Synopses & Reviews
When The Dance of Deception
was published, Lerner discovered that women were not eager to identify with the subject. "Well, I don't do deception" was a common resonse.
We all "do deception", often with the intention to protect ourselves and the relationships we depend on. The Dance of Deceptionunravels the ways (and whys) that women show the false and hide the real -- even to our own selves. We see how relationships are affected by lying and faking, by silence and pretending and by brave -- but misguided -- efforts to tell the truth.
Truth-telling is at the heart of what is most central in women's lives. It is at the foundation of authenticity and creativity, intimacy and joy. Yet in the name of "honesty", we can bludgeon each other. We can approach a difficult issue with such a poor sense of timing and tact that we can actually shut down the lines of communication rather than widening the path of truth-telling.
Sometimes Lerner's advice takes a surprising turn -- for example, when she asks us to engage in a bold act of pretending in order to discover something "more real"; or when she tells us not to parachute down on our family to bring up a "hot issue" without laying the necessary groundwork first.
Whether the subject is affairs, family secrets, sexual faking or the challenge of "being oneself", Lerner helps us to discover, speak and live our own truths.
"Stunning in it's impact." Betty Carter, M.S.W. Director Emerita, Family Institute of Westchester, New York.
"A remarkable, beautifully written book." Carol Tavris, author of Mistakes Were Made (But Not by Me)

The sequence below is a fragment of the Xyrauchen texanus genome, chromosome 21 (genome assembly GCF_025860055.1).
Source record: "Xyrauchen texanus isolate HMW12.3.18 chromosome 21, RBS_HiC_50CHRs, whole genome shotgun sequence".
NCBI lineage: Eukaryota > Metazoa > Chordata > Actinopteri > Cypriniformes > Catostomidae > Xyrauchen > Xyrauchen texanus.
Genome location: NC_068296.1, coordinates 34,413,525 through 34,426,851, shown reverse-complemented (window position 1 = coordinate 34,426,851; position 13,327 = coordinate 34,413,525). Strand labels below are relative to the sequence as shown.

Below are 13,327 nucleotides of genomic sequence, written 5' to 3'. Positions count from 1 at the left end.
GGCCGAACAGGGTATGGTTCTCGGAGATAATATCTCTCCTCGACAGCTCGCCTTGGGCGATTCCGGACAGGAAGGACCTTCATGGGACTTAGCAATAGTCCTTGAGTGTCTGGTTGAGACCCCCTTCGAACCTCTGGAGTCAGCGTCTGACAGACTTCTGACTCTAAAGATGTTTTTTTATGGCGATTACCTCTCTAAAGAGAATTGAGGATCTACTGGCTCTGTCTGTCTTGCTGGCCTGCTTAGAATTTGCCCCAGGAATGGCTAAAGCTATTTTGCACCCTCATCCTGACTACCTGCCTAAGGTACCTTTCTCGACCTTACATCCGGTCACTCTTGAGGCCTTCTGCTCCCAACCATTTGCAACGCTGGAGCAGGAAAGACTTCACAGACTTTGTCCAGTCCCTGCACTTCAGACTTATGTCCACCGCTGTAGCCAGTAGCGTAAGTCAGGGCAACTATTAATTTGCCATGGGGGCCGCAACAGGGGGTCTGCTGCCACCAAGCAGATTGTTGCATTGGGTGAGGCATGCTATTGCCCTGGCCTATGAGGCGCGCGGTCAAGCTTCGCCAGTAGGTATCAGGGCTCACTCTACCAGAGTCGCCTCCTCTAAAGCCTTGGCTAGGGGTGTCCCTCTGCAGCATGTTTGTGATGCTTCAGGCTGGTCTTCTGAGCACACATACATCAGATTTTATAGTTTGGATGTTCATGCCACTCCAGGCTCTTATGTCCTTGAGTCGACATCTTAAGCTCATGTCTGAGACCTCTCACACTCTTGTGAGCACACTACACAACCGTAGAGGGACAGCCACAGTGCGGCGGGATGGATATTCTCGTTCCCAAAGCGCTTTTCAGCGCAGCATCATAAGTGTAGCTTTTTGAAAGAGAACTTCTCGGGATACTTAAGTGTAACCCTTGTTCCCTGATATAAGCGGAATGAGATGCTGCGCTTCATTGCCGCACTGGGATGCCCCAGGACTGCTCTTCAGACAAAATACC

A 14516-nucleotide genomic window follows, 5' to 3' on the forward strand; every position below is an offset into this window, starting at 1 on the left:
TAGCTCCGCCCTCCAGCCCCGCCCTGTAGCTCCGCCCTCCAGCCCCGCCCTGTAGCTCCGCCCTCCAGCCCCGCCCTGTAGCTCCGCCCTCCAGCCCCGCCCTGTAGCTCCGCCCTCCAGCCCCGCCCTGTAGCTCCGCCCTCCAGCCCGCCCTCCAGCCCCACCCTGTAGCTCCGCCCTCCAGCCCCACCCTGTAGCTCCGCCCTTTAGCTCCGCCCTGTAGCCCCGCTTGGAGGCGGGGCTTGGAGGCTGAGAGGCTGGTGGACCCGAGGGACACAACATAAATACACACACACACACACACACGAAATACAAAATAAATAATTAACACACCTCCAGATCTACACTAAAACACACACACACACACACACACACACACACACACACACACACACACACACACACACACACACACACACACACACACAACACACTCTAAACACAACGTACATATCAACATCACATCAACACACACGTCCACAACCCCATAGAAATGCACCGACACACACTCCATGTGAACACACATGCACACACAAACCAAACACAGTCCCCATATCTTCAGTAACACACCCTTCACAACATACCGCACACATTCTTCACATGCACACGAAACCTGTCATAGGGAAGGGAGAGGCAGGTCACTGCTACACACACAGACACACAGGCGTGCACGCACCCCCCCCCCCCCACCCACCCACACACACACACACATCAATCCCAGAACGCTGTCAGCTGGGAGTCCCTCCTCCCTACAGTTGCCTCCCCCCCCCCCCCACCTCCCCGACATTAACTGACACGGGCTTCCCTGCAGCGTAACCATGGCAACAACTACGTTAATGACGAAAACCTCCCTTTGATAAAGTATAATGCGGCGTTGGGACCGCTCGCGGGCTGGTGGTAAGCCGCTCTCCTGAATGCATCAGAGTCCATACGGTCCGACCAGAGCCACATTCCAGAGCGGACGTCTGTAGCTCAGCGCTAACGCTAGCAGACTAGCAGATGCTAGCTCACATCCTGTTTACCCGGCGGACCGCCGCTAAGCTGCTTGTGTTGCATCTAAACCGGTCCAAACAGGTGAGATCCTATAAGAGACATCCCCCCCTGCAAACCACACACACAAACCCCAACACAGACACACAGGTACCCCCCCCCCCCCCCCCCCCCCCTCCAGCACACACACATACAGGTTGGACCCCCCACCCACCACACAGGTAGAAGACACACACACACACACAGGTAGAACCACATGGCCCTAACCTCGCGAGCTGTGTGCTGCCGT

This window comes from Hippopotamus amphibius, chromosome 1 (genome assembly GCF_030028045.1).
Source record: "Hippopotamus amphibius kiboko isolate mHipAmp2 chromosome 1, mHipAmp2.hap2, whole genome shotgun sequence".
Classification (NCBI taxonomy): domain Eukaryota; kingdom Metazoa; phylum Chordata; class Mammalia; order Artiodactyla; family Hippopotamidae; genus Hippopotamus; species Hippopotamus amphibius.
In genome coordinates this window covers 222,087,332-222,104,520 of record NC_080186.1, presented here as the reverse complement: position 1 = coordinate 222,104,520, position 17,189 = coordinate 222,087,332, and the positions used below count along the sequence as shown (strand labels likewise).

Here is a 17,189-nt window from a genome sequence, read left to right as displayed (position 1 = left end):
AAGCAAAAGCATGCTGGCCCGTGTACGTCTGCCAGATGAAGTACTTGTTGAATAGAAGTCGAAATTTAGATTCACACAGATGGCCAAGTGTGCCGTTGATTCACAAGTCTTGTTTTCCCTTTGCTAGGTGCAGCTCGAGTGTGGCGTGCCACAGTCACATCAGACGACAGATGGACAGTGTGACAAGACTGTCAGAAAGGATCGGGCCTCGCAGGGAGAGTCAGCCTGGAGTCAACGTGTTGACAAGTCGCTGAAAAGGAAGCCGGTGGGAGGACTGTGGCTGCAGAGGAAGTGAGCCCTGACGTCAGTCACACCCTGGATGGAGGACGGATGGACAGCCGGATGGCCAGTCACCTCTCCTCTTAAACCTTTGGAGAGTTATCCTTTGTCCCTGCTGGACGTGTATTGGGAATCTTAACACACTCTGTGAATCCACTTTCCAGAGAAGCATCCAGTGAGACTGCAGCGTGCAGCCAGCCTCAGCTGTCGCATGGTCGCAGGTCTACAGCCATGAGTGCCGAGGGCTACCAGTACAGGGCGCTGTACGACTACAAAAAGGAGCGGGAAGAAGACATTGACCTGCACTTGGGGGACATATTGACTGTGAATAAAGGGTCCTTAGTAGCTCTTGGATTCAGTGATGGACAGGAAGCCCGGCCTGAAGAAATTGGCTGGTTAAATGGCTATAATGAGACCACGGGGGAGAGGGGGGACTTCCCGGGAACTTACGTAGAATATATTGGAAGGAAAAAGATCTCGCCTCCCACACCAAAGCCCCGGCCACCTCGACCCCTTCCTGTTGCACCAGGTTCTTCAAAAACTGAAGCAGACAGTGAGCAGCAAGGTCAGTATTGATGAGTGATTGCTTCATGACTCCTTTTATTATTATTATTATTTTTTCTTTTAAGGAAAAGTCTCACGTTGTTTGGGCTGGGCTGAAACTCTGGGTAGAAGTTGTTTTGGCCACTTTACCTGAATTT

“Stunning in its impact. This is a book to be read and reread.” Betty Carter, M.S.W. Director Emerita, Family Institute of Westchester, New York.
“A remarkable, beautifully written book illuminating ways for women to find integrity, courage, and voice in a world that rewards female silence and pretense.” Carol Tavris, Ph.D.
An exploration of the role of pretending and truth-telling in women's lives discusses the difference between privacy and secrecy, how women are encouraged to pretend, and how pretending prevents a deeper intimacy.
Includes bibliographical references (p. -244) and index.
About the Author
Harriet Lerner is one of the most respected voices on family relationships. She is an internationally renowned lecturer and consultant who has published widely here and abroad, in professional journals as well as popular magazines. For more than two decades, Lerner was a clinical psychologist and psychotherapist at the Menninger Clinic in Topeka, Kansas and a faculty member of the Karl Menninger School of Psychiatry. She currently has a private practice in Topeka, Kansas. Her books include the New York Times bestseller, The Dance of Anger, and The Mother Dance: How Children Change Your Life.